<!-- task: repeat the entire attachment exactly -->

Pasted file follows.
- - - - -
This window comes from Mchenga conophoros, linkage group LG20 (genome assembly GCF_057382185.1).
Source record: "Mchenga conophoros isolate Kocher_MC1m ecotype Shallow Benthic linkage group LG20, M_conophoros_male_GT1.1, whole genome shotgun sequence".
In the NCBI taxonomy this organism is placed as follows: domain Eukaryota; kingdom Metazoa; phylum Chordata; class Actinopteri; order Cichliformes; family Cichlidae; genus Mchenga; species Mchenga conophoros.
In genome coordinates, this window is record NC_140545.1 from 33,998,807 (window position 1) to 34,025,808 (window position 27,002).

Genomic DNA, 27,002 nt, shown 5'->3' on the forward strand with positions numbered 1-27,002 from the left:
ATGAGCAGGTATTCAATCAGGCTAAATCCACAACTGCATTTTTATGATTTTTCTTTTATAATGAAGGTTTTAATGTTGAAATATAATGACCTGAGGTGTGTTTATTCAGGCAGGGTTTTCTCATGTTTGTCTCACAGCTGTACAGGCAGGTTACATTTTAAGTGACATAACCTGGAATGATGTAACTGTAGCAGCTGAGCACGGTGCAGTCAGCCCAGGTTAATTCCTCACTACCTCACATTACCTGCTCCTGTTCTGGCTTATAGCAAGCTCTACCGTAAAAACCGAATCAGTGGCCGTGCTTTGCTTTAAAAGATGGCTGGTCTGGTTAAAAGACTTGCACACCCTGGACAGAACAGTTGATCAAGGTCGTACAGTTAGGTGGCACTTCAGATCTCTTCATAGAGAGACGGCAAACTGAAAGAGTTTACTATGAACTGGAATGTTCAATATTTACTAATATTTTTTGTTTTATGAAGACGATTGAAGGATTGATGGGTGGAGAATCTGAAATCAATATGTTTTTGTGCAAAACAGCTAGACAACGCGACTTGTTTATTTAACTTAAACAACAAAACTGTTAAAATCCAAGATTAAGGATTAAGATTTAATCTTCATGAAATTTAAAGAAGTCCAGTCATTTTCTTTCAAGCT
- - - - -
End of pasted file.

This window comes from Mchenga conophoros, linkage group LG20 (genome assembly GCF_057382185.1).
Source record: "Mchenga conophoros isolate Kocher_MC1m ecotype Shallow Benthic linkage group LG20, M_conophoros_male_GT1.1, whole genome shotgun sequence".
In the NCBI taxonomy this organism is placed as follows: domain Eukaryota; kingdom Metazoa; phylum Chordata; class Actinopteri; order Cichliformes; family Cichlidae; genus Mchenga; species Mchenga conophoros.
In genome coordinates, this window is record NC_140545.1 from 33,998,807 (window position 1) to 34,025,808 (window position 27,002).

Genomic DNA, 27,002 nt, shown 5'->3' on the forward strand with positions numbered 1-27,002 from the left:
ATGAGCAGGTATTCAATCAGGCTAAATCCACAACTGCATTTTTATGATTTTTCTTTTATAATGAAGGTTTTAATGTTGAAATATAATGACCTGAGGTGTGTTTATTCAGGCAGGGTTTTCTCATGTTTGTCTCACAGCTGTACAGGCAGGTTACATTTTAAGTGACATAACCTGGAATGATGTAACTGTAGCAGCTGAGCACGGTGCAGTCAGCCCAGGTTAATTCCTCACTACCTCACATTACCTGCTCCTGTTCTGGCTTATAGCAAGCTCTACCGTAAAAACCGAATCAGTGGCCGTGCTTTGCTTTAAAAGATGGCTGGTCTGGTTAAAAGACTTGCACACCCTGGACAGAACAGTTGATCAAGGTCGTACAGTTAGGTGGCACTTCAGATCTCTTCATAGAGAGACGGCAAACTGAAAGAGTTTACTATGAACTGGAATGTTCAATATTTACTAATATTTTTTGTTTTATGAAGACGATTGAAGGATTGATGGGTGGAGAATCTGAAATCAATATGTTTTTGTGCAAAACAGCTAGACAACGCGACTTGTTTATTTAACTTAAACAACAAAACTGTTAAAATCCAAGATTAAGGATTAAGATTTAATCTTCATGAAATTTAAAGAAGTCCAGTCATTTTCTTTCAAGCT